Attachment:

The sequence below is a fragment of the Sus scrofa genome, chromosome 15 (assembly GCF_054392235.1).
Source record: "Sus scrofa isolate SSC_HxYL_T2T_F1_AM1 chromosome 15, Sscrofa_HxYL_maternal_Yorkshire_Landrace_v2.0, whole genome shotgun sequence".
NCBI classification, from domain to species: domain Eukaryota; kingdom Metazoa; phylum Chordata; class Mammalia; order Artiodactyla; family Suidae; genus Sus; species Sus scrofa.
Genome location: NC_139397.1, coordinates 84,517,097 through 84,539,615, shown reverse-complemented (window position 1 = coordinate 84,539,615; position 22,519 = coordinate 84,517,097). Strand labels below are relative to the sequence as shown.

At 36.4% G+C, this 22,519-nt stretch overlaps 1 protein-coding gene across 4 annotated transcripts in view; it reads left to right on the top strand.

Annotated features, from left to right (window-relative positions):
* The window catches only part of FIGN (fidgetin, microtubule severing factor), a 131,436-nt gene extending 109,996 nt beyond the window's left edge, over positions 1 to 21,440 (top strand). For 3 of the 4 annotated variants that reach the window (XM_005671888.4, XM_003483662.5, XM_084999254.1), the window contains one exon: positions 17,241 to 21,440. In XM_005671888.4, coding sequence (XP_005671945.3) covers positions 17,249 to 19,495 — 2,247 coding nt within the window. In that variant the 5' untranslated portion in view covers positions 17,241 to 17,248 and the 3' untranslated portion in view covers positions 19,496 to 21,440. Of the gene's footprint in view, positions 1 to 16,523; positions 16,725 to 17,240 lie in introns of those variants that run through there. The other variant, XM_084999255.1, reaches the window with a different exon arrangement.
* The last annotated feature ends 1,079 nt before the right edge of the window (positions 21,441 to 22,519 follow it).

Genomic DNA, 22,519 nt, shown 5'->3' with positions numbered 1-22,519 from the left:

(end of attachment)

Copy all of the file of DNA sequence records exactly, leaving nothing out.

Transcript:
The sequence below is a fragment of the Sus scrofa genome, chromosome 15 (assembly GCF_054392235.1).
Source record: "Sus scrofa isolate SSC_HxYL_T2T_F1_AM1 chromosome 15, Sscrofa_HxYL_maternal_Yorkshire_Landrace_v2.0, whole genome shotgun sequence".
NCBI classification, from domain to species: domain Eukaryota; kingdom Metazoa; phylum Chordata; class Mammalia; order Artiodactyla; family Suidae; genus Sus; species Sus scrofa.
Genome location: NC_139397.1, coordinates 84,517,097 through 84,539,615, shown reverse-complemented (window position 1 = coordinate 84,539,615; position 22,519 = coordinate 84,517,097). Strand labels below are relative to the sequence as shown.

At 36.4% G+C, this 22,519-nt stretch overlaps 1 protein-coding gene across 4 annotated transcripts in view; it reads left to right on the top strand.

Annotated features, from left to right (window-relative positions):
* The window catches only part of FIGN (fidgetin, microtubule severing factor), a 131,436-nt gene extending 109,996 nt beyond the window's left edge, over positions 1 to 21,440 (top strand). For 3 of the 4 annotated variants that reach the window (XM_005671888.4, XM_003483662.5, XM_084999254.1), the window contains one exon: positions 17,241 to 21,440. In XM_005671888.4, coding sequence (XP_005671945.3) covers positions 17,249 to 19,495 — 2,247 coding nt within the window. In that variant the 5' untranslated portion in view covers positions 17,241 to 17,248 and the 3' untranslated portion in view covers positions 19,496 to 21,440. Of the gene's footprint in view, positions 1 to 16,523; positions 16,725 to 17,240 lie in introns of those variants that run through there. The other variant, XM_084999255.1, reaches the window with a different exon arrangement.
* The last annotated feature ends 1,079 nt before the right edge of the window (positions 21,441 to 22,519 follow it).

Genomic DNA, 22,519 nt, shown 5'->3' with positions numbered 1-22,519 from the left: